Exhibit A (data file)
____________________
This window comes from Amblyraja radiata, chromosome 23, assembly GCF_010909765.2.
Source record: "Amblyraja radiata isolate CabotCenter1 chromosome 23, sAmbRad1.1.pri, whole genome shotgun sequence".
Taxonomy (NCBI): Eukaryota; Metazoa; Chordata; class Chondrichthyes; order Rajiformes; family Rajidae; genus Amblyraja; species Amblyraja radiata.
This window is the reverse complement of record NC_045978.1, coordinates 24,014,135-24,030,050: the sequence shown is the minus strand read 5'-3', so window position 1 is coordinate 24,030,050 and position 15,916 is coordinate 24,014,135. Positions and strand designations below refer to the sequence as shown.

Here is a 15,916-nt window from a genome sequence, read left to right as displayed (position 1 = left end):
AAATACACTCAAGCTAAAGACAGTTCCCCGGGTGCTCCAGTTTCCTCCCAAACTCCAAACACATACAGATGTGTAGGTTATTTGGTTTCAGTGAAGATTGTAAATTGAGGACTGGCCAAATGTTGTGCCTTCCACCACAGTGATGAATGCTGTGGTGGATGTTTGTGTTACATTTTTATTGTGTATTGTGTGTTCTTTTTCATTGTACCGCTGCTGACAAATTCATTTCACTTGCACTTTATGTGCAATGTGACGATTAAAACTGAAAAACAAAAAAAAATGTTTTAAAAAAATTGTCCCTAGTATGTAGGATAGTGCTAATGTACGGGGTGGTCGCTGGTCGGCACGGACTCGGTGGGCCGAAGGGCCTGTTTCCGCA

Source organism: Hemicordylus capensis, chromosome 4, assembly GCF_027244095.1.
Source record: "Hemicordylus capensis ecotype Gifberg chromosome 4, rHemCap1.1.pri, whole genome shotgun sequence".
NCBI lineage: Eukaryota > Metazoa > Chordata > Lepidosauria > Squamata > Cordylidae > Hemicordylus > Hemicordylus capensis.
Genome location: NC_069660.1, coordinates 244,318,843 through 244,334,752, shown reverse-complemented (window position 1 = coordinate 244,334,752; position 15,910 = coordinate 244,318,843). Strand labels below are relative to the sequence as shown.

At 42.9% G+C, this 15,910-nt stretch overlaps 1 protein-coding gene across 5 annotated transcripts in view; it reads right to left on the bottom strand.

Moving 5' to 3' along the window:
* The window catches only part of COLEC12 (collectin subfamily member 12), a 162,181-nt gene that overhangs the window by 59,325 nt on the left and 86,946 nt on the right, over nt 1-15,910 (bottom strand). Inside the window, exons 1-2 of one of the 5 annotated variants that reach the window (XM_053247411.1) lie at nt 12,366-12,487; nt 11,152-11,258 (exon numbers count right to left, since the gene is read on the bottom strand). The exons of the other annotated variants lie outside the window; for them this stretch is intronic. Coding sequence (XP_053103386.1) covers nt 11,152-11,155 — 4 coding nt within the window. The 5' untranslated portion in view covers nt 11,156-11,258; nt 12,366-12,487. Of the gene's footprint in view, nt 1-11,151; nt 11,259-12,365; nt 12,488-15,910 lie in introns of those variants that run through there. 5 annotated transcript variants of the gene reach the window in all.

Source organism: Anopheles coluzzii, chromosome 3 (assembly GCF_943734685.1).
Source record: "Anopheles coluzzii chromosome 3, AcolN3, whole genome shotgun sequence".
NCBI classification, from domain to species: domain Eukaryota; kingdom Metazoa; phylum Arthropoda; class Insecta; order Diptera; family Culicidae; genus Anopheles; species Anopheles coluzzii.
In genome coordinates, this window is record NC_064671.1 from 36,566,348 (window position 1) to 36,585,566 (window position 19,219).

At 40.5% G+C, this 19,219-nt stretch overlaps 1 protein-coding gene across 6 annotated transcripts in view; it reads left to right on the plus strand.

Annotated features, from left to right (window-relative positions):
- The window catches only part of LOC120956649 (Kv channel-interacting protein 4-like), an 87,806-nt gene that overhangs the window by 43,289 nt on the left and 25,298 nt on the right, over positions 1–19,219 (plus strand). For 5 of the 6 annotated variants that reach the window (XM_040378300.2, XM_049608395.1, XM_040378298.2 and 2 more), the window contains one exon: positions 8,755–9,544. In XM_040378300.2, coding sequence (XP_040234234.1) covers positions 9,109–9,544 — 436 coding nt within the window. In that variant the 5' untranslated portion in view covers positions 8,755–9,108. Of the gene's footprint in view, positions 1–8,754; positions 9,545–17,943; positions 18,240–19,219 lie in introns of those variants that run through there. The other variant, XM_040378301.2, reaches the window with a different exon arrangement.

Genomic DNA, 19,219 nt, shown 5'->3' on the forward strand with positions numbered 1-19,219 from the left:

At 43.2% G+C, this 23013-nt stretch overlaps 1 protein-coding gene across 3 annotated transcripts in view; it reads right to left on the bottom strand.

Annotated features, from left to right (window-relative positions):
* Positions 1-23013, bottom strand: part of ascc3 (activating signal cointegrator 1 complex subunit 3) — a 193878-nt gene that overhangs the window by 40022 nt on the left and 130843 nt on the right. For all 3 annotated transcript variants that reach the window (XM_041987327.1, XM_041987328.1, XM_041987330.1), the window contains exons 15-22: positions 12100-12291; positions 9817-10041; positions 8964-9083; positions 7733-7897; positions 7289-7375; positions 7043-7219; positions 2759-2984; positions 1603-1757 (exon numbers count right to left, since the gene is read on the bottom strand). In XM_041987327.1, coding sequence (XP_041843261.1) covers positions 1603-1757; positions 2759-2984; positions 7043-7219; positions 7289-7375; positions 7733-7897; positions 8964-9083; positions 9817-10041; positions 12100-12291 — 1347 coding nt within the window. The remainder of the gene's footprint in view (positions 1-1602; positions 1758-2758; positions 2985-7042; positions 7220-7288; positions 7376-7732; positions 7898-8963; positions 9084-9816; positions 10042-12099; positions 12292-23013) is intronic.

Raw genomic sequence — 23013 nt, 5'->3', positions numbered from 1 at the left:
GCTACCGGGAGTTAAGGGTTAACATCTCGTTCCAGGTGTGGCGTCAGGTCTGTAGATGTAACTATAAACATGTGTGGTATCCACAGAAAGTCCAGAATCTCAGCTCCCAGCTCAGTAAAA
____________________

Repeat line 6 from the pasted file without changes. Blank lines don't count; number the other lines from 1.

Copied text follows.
AAATACACTCAAGCTAAAGACAGTTCCCCGGGTGCTCCAGTTTCCTCCCAAACTCCAAACACATACAGATGTGTAGGTTATTTGGTTTCAGTGAAGATTGTAAATTGAGGACTGGCCAAATGTTGTGCCTTCCACCACAGTGATGAATGCTGTGGTGGATGTTTGTGTTACATTTTTATTGTGTATTGTGTGTTCTTTTTCATTGTACCGCTGCTGACAAATTCATTTCACTTGCACTTTATGTGCAATGTGACGATTAAAACTGAAAAACAAAAAAAAATGTTTTAAAAAAATTGTCCCTAGTATGTAGGATAGTGCTAATGTACGGGGTGGTCGCTGGTCGGCACGGACTCGGTGGGCCGAAGGGCCTGTTTCCGCA